Pro-Life Activists Targeted by the DOJ

Protest is a part of the American fabric, but the government is increasingly unjust on what is accepted and condemned.


John Stonestreet

Timothy D Padgett

Recently, the U.S. Department of Justice put pro-life protestors on trial for their role in a 2021 sit-in at an abortion facility in Mt. Juliet, Tennessee. Each protestor faces over a decade in prison, as well as hefty fines. America has a long history of civil disobedience and peaceful protests, but increasingly the state has grown quite selective in what is tolerated and what is condemned, and now, even convicted. Federal animus toward pro-life activism is increasing, as are examples of hostility from law enforcement. It’s especially odd when compared to the U.S. Immigration and Customs Enforcement agents who “declined to comment” about the four men who were released after beating New York police officers.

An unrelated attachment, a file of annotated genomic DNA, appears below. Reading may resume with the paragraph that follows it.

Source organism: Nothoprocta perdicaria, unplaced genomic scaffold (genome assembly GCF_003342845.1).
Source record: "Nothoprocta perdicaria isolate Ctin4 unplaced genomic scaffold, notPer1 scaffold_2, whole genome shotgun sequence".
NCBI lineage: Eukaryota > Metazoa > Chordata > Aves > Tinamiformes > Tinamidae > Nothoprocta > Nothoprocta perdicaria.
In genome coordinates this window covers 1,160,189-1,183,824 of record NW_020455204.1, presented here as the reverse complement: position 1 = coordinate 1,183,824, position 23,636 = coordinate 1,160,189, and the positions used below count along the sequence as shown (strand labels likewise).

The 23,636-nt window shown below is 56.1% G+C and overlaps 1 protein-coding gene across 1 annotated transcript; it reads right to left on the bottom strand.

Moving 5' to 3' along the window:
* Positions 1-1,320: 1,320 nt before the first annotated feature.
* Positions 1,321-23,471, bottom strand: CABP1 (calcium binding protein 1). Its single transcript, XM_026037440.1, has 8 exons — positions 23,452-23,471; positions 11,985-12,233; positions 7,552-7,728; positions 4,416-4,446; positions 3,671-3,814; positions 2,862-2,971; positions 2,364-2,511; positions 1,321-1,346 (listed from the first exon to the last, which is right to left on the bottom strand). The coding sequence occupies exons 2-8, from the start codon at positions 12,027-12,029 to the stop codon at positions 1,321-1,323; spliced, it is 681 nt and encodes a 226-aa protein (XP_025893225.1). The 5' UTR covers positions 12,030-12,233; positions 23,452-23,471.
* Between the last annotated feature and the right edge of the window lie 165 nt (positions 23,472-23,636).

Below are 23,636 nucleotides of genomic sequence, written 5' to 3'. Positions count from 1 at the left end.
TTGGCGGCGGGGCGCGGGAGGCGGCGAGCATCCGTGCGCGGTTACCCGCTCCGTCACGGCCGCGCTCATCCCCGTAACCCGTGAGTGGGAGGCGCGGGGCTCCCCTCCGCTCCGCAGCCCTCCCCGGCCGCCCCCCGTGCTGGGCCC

Beyond the complexities of the immigration debate and the ethics of civil disobedience, it reflects our cultural mood in which the moral status of individuals is predetermined, based on their group rather than their behavior. The more the state reflects this mood, the more elusive justice will be. 


  • Facebook Icon in Gold
  • Twitter Icon in Gold
  • LinkedIn Icon in Gold

Have a Follow-up Question?

Related Content